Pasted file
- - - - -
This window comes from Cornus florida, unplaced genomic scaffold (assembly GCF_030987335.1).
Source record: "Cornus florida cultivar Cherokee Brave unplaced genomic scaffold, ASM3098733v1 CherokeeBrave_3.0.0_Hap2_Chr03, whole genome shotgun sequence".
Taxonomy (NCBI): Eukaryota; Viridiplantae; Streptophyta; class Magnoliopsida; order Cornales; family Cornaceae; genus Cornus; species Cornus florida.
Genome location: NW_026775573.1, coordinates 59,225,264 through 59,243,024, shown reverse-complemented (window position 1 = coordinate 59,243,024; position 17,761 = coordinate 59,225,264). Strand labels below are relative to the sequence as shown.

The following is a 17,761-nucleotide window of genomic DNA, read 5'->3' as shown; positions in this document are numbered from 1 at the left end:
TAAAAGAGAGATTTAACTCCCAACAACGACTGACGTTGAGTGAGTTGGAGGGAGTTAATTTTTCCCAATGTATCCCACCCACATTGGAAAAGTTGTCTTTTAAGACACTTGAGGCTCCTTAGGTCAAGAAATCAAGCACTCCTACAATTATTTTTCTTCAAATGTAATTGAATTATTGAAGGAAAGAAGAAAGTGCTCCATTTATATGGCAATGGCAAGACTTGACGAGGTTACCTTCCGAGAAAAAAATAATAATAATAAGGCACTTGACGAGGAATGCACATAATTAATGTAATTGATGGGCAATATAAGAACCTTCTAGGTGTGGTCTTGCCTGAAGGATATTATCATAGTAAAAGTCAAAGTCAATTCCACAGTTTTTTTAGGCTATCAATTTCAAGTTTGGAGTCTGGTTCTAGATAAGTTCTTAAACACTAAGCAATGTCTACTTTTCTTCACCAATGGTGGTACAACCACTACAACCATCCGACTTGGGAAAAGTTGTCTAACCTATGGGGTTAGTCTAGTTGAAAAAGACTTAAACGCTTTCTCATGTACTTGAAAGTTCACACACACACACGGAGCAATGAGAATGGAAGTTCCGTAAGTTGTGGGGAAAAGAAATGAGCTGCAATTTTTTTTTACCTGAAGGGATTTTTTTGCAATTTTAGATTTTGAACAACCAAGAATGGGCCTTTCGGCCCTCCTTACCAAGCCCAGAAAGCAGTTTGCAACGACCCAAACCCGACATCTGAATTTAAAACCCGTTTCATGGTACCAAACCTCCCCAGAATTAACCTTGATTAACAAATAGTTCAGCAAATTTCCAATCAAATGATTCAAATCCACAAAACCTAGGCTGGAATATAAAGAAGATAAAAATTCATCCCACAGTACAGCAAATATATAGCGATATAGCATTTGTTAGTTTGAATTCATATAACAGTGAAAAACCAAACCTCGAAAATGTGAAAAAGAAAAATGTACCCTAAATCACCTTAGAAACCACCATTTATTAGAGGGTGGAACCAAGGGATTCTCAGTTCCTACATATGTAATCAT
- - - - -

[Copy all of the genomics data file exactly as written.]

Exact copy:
This window comes from Cornus florida, unplaced genomic scaffold (assembly GCF_030987335.1).
Source record: "Cornus florida cultivar Cherokee Brave unplaced genomic scaffold, ASM3098733v1 CherokeeBrave_3.0.0_Hap2_Chr03, whole genome shotgun sequence".
Taxonomy (NCBI): Eukaryota; Viridiplantae; Streptophyta; class Magnoliopsida; order Cornales; family Cornaceae; genus Cornus; species Cornus florida.
Genome location: NW_026775573.1, coordinates 59,225,264 through 59,243,024, shown reverse-complemented (window position 1 = coordinate 59,243,024; position 17,761 = coordinate 59,225,264). Strand labels below are relative to the sequence as shown.

The following is a 17,761-nucleotide window of genomic DNA, read 5'->3' as shown; positions in this document are numbered from 1 at the left end:
TAAAAGAGAGATTTAACTCCCAACAACGACTGACGTTGAGTGAGTTGGAGGGAGTTAATTTTTCCCAATGTATCCCACCCACATTGGAAAAGTTGTCTTTTAAGACACTTGAGGCTCCTTAGGTCAAGAAATCAAGCACTCCTACAATTATTTTTCTTCAAATGTAATTGAATTATTGAAGGAAAGAAGAAAGTGCTCCATTTATATGGCAATGGCAAGACTTGACGAGGTTACCTTCCGAGAAAAAAATAATAATAATAAGGCACTTGACGAGGAATGCACATAATTAATGTAATTGATGGGCAATATAAGAACCTTCTAGGTGTGGTCTTGCCTGAAGGATATTATCATAGTAAAAGTCAAAGTCAATTCCACAGTTTTTTTAGGCTATCAATTTCAAGTTTGGAGTCTGGTTCTAGATAAGTTCTTAAACACTAAGCAATGTCTACTTTTCTTCACCAATGGTGGTACAACCACTACAACCATCCGACTTGGGAAAAGTTGTCTAACCTATGGGGTTAGTCTAGTTGAAAAAGACTTAAACGCTTTCTCATGTACTTGAAAGTTCACACACACACACGGAGCAATGAGAATGGAAGTTCCGTAAGTTGTGGGGAAAAGAAATGAGCTGCAATTTTTTTTTACCTGAAGGGATTTTTTTGCAATTTTAGATTTTGAACAACCAAGAATGGGCCTTTCGGCCCTCCTTACCAAGCCCAGAAAGCAGTTTGCAACGACCCAAACCCGACATCTGAATTTAAAACCCGTTTCATGGTACCAAACCTCCCCAGAATTAACCTTGATTAACAAATAGTTCAGCAAATTTCCAATCAAATGATTCAAATCCACAAAACCTAGGCTGGAATATAAAGAAGATAAAAATTCATCCCACAGTACAGCAAATATATAGCGATATAGCATTTGTTAGTTTGAATTCATATAACAGTGAAAAACCAAACCTCGAAAATGTGAAAAAGAAAAATGTACCCTAAATCACCTTAGAAACCACCATTTATTAGAGGGTGGAACCAAGGGATTCTCAGTTCCTACATATGTAATCAT